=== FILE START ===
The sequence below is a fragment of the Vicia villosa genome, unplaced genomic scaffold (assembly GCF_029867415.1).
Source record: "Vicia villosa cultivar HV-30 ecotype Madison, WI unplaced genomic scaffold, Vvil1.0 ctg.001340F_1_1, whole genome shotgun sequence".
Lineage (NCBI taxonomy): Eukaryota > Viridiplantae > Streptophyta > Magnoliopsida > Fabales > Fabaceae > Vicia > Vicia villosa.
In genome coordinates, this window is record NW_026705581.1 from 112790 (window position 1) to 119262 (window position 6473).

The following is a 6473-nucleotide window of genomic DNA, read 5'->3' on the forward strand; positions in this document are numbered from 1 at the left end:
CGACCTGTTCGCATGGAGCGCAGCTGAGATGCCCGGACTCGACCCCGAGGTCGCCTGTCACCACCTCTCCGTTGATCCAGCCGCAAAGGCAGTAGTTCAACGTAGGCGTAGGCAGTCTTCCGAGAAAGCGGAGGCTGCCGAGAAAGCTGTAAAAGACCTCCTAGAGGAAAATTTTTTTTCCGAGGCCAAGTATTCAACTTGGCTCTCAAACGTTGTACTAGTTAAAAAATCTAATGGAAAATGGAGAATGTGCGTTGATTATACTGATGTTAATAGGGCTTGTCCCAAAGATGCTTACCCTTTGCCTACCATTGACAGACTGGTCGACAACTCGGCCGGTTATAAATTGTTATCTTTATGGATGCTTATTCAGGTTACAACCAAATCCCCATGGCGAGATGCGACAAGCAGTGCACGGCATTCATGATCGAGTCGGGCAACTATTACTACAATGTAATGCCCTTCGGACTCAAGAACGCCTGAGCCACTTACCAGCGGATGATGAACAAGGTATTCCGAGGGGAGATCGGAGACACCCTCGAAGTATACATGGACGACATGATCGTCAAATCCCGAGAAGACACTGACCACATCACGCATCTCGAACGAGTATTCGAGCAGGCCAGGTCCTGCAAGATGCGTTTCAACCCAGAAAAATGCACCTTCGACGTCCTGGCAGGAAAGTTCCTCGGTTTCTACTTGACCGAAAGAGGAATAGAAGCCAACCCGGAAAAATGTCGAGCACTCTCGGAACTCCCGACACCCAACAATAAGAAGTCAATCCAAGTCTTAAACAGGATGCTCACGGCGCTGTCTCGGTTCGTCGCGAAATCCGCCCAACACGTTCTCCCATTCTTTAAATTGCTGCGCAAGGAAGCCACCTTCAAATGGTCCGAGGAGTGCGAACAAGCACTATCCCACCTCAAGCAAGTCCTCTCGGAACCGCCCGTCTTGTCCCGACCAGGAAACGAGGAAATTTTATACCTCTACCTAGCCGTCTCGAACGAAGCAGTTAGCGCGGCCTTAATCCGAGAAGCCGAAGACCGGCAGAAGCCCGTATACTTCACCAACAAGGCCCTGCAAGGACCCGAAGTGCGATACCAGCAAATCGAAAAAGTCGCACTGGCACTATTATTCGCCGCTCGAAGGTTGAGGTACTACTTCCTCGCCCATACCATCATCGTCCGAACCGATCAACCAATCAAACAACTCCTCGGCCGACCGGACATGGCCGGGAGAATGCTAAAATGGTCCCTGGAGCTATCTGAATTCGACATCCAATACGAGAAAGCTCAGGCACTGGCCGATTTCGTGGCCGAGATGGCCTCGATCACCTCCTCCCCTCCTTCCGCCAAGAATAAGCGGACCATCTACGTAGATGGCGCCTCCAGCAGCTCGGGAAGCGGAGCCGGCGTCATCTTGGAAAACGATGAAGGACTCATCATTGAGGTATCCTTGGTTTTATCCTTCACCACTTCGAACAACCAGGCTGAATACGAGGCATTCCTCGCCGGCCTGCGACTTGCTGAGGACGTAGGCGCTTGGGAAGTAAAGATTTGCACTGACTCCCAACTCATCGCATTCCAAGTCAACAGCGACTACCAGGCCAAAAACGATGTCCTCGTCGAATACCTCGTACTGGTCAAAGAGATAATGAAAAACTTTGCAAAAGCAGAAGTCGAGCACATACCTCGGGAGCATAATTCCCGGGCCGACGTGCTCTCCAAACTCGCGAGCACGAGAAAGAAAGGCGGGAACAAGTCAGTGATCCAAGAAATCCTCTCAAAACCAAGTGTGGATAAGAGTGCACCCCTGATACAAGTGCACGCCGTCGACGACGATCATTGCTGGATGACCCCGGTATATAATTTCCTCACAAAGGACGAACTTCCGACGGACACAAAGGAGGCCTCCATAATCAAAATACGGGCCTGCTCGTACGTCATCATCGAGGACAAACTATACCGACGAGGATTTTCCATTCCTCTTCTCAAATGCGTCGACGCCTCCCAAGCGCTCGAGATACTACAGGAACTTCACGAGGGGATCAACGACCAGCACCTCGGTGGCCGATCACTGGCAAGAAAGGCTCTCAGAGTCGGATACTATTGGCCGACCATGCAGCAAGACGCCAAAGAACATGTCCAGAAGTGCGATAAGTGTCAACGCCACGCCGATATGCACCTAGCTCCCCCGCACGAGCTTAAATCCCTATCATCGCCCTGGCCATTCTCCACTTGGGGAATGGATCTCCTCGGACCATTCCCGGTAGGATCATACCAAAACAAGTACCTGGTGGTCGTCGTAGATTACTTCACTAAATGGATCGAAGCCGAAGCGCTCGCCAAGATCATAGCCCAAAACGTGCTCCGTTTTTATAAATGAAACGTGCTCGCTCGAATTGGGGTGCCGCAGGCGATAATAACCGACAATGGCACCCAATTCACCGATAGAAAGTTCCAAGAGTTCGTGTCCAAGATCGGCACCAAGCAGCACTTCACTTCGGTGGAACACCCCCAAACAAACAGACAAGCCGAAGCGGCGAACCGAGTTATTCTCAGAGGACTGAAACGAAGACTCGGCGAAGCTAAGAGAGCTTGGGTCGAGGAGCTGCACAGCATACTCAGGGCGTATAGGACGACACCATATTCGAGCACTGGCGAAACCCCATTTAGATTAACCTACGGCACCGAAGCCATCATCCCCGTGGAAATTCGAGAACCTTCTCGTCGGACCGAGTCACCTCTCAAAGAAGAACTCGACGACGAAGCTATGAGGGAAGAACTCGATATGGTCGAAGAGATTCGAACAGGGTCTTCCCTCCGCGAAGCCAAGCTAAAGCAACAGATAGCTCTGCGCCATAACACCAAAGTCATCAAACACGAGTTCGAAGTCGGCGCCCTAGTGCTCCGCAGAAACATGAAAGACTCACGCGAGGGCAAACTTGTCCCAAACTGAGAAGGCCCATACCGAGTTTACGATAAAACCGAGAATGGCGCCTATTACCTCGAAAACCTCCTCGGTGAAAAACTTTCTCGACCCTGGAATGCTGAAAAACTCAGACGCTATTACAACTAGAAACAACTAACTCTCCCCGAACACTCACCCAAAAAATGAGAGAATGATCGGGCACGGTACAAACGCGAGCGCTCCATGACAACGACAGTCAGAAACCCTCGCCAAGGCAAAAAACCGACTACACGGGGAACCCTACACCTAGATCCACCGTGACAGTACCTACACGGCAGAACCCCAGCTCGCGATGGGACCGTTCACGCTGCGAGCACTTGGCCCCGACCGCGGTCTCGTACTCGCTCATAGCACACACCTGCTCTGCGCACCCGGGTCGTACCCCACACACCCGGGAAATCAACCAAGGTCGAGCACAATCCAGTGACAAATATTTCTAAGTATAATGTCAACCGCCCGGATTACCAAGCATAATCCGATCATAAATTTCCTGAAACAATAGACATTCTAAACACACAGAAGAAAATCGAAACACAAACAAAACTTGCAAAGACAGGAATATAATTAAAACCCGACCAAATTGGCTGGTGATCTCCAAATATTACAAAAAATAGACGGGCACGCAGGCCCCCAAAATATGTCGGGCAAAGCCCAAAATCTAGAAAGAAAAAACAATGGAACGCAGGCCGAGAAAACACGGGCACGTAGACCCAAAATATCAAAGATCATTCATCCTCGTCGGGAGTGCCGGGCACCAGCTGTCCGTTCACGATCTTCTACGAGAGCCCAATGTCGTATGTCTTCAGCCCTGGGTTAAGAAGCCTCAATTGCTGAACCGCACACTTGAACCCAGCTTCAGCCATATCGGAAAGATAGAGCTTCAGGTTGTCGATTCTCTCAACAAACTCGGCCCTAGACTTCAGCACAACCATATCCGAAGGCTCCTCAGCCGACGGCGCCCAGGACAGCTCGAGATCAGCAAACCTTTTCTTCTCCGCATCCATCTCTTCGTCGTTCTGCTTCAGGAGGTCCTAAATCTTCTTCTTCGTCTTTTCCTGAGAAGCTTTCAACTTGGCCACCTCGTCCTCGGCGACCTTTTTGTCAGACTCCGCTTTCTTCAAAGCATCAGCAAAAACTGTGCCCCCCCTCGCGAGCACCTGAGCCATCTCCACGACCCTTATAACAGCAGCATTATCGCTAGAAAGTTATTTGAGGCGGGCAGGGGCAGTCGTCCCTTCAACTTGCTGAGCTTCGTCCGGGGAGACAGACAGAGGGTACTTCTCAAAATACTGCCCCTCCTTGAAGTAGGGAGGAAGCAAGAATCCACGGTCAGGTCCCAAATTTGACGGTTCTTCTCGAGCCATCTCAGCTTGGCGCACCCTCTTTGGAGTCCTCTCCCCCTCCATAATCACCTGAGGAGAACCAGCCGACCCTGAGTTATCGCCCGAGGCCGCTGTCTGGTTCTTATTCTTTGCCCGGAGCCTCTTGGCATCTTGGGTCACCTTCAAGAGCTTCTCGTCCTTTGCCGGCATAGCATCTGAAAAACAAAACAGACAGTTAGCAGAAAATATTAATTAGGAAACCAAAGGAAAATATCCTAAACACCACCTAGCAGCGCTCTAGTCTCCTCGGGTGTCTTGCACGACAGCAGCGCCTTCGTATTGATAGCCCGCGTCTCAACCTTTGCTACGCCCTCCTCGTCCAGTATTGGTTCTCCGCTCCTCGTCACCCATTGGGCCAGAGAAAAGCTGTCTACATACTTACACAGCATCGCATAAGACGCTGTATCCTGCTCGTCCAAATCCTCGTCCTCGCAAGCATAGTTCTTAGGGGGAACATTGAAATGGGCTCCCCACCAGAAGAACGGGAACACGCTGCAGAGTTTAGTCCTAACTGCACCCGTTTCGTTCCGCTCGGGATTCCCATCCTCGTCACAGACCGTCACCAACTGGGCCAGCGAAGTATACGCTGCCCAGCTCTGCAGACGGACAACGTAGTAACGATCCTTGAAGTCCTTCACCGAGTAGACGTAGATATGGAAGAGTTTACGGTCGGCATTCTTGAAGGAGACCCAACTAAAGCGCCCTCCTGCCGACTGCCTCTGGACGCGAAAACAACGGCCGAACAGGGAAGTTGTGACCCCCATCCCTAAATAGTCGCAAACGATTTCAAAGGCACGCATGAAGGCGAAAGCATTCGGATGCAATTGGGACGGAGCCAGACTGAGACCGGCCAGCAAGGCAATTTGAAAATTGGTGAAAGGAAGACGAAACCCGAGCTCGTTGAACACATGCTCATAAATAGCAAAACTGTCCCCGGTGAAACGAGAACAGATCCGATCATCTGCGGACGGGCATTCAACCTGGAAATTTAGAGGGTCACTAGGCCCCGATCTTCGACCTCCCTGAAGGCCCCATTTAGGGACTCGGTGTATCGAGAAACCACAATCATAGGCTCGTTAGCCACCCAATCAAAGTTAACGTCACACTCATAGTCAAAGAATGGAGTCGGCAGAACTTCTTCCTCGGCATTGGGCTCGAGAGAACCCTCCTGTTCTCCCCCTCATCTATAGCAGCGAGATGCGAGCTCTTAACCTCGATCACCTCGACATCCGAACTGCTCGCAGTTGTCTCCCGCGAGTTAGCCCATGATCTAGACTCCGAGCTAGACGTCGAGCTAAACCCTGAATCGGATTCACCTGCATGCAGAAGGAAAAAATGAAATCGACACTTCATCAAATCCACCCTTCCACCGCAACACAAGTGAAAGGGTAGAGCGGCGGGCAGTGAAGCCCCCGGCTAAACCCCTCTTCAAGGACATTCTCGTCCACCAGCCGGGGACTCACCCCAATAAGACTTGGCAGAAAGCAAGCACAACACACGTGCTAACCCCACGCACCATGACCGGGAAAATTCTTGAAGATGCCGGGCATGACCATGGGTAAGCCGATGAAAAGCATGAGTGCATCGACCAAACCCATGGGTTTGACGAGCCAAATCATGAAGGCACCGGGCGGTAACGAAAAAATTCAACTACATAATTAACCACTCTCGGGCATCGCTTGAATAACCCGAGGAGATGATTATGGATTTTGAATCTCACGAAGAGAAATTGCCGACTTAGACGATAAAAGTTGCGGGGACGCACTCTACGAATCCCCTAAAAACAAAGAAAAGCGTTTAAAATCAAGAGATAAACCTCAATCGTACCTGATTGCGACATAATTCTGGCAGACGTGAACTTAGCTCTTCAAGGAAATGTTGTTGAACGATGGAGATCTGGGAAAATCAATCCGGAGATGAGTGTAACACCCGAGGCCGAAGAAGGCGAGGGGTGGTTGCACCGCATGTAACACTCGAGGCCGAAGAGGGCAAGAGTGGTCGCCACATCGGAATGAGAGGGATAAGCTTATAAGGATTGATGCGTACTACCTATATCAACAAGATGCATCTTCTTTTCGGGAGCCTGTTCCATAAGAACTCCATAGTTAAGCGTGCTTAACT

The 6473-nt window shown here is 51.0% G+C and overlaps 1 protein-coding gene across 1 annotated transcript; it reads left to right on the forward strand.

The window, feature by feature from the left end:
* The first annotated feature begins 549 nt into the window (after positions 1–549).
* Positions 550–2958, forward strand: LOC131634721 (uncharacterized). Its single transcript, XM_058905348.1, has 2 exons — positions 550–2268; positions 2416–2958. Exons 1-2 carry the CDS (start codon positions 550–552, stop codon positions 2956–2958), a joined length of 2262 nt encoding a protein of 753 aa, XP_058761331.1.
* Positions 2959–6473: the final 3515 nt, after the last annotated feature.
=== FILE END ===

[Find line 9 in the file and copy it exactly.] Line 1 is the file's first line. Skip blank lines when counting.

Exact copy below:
* The first annotated feature begins 549 nt into the window (after positions 1–549).